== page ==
There are many articles already posted about how to get started as a freelance translator and determining whether or not freelance translation and interpretation are a viable means to make a living. What is lacking, it seems, is a means to turn freelance translation and interpretation services into a viable career option.
Freelance translation and interpretation are among the easiest methods for earning money online, but different types of interpretation and translation will require very different skill sets. Working as a freelance interpreter or translator will allow you to specialize in any way you see fit, and to build a profitable career as a freelancer at the same time.
The United Nations, the World Health Organization, and similar international bodies use at least 14 interpreters for even the smallest of meetings, just to translate every meeting and every document into the six official languages. From here, an even larger body of translators and interpreters will translate everything into nearly 200 different languages for global distribution.
While it may be possible to gain a seat in Geneva, the Hague, New York City, or some other equally glorious location, there is also a good chance of ending up somewhere much less desirable at the same time. This is especially true for the interpreters and translators who are lacking in seniority and experience.
As a freelance translator or interpreter, it should be possible to travel the world, visiting only those locations you wish to travel to, and working only as much as you want or need based on your expenses. Thus, the first and most important part of freelance translation and interpretation as a career is to begin building up verifiable experience.
1. Getting Started as a Freelance Translator or Interpreter
Building a freelance career as an interpreter or translator is no different than building any other career. You are going to have to work for it to make it happen. Take all the work you can get in order to build up a verifiable list of testimonials and recommendations from satisfied clients, though there is a caveat.
Always look for long-term clients and always note on your website, on your ads, and even on your bids, that you are looking for long-term clients. Even short-term translation and interpretation clients will be more likely to hire you when they know you want more work, so you will be more concerned about the quality of translation work that you produce.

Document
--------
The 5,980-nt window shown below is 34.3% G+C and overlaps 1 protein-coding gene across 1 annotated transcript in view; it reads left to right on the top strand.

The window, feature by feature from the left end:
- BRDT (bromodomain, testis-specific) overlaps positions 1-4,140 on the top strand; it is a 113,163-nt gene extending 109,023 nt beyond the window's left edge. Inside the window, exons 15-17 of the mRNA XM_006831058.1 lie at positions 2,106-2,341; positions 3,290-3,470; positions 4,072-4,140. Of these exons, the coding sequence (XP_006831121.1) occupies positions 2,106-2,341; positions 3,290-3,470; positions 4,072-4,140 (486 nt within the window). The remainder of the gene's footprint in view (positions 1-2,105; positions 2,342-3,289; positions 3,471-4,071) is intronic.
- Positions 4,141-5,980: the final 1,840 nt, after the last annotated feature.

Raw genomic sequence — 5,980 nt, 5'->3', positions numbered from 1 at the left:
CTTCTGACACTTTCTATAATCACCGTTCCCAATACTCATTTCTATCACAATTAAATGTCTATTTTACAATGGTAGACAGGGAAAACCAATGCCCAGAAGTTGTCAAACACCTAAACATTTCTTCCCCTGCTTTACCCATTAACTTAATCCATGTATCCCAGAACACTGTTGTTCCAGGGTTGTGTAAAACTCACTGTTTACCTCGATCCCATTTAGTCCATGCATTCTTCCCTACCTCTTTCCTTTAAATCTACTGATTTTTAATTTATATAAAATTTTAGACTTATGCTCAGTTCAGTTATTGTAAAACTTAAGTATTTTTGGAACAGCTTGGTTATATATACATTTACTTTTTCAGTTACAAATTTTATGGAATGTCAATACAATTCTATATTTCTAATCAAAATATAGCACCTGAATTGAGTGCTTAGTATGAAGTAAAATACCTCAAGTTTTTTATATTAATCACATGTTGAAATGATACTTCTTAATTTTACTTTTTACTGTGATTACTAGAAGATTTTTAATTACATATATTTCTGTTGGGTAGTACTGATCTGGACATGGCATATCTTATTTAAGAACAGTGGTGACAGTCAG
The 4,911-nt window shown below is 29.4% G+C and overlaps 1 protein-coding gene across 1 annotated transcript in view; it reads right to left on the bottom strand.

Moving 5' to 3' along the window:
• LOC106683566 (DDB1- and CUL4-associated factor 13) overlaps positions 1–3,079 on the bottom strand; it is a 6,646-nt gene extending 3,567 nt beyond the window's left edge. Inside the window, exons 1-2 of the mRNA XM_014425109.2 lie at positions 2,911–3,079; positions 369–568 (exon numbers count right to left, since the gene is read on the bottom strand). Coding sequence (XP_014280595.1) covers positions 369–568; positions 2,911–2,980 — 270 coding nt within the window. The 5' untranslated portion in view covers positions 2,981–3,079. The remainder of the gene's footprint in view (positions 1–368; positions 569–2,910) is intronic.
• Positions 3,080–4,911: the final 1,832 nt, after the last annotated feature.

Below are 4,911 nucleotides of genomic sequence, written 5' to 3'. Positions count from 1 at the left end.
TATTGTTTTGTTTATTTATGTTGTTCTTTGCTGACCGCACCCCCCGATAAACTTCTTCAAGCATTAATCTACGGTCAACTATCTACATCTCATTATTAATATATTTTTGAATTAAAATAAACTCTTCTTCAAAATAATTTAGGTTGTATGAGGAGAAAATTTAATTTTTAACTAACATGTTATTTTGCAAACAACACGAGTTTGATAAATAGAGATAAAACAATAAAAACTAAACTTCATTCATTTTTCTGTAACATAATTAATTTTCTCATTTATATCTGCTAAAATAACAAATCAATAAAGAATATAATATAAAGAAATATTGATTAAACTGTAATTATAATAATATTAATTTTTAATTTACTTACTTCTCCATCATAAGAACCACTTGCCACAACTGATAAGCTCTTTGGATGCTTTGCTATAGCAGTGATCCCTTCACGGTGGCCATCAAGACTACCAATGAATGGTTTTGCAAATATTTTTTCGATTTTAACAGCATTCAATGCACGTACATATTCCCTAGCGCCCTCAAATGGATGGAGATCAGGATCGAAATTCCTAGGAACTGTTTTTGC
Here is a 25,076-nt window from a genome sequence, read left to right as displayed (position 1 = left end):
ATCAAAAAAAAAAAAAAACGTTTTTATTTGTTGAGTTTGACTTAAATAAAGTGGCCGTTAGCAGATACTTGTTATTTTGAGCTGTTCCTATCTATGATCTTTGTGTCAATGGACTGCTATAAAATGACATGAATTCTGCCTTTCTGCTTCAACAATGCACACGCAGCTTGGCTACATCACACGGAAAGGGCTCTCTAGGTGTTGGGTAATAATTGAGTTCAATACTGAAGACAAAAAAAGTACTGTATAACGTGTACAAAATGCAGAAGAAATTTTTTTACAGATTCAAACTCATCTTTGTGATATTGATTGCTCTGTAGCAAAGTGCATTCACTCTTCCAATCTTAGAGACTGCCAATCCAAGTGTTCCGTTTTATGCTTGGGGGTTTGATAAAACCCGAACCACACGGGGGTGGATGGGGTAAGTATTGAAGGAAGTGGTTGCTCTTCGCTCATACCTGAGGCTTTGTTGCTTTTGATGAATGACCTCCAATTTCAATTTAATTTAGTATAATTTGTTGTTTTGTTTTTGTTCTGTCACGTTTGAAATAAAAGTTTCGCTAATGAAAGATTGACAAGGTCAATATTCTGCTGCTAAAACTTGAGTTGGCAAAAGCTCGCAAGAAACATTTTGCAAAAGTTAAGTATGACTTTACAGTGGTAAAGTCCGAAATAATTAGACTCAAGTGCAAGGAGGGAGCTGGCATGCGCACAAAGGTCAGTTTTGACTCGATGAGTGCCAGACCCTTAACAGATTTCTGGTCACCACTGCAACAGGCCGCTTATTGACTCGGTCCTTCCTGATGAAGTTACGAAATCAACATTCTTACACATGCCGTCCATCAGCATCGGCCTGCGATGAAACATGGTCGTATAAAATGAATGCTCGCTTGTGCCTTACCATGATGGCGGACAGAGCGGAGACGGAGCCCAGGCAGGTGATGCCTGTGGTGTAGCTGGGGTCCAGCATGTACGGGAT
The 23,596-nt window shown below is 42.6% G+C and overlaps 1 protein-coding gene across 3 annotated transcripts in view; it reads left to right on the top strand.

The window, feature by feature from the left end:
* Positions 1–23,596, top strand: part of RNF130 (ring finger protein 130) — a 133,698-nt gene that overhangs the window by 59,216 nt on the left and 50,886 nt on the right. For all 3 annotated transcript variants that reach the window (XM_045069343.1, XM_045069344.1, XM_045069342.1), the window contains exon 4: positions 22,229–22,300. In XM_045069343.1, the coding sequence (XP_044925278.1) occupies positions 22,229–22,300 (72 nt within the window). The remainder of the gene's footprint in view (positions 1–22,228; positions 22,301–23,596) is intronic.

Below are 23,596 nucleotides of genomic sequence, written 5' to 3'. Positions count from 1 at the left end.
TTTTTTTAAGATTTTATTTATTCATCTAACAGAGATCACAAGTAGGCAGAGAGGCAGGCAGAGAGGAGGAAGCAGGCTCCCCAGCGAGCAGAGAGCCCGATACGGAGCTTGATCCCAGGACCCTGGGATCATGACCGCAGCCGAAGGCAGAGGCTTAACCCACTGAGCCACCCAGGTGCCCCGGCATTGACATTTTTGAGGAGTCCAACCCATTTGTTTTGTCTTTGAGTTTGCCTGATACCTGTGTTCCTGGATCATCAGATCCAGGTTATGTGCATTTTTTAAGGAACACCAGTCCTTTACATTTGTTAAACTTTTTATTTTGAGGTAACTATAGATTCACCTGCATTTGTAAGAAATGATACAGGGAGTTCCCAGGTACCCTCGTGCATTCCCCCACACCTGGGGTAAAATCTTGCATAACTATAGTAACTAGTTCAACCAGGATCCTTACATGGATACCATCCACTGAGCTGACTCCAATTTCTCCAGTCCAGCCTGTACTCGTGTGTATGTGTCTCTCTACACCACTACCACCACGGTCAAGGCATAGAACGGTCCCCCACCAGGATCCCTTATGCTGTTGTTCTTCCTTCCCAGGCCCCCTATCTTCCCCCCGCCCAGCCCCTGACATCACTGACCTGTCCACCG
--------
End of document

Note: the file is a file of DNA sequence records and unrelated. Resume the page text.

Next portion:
2. Build up a List of Long-Term Translation Clients
If you decide to make a career as a freelance interpreter or translator, you will need long-term clients. Long-term clients should be the proverbial bread and butter for a freelance translator, though the same may be true for interpreters as well, with the right clients.
Interpretation jobs are frequently intermittent, though working as a medical interpreter or a court interpreter may provide some limited flexibility in schedule. However, these jobs will not be very likely to leave much room for the certified interpreter to travel freely. Long-term clients for translation services should provide a steady stream of income and as much or as little work as desired by the freelancer.
3. Build Up Freelance Translation Rates
How much does a freelance translator earn? As much as the markets will bear. The question is not how much average freelance translators earn, but how you can steadily increase your income to make freelance translation a feasible career choice.
Remember, building up any career is work, and being a freelance interpreter or translator is not going to be any different. Sometimes, you are just going to have to put in some overtime in order to successfully build a career out of a job. Once you have a sufficient amount of translation work from your long-term clients, keep looking for more such opportunities.
You may or may not want to take on any short-term jobs in the meantime, but if they are willing to pay your increased rates, it may be worthwhile. Increase rates for translation services? Of course. You have a string of long-term clients sufficient to meet your current needs, but you will eventually need more.
Continue seeking new clients for your translation services, but at a higher rate based on your increased experience as well as a string of testimonials from satisfied customers. If they say no, you already have a regular base income. If they say yes, you have a new, higher-paying client.
Explain nicely to your lowest paying client that you have a new client paying more, but you would like to keep working with the existing client as well. If they say yes, you now have two higher-paying clients. If they say no, you at least have a higher paying client to replace them with and have suffered no loss.
4. Rinse and Repeat to Translate Interpretation into a Career
Rinse and repeat this process in order to continue increasing your rates as a freelance translator for as long as you work. You can work from home and increase your savings and ability to purchase nice things, or you can work your way around the world, mastering even more languages, meeting new and better-paying clients.
Can you make a career as a freelance translator or interpreter? Absolutely, and what a way to travel – I mean, to work!
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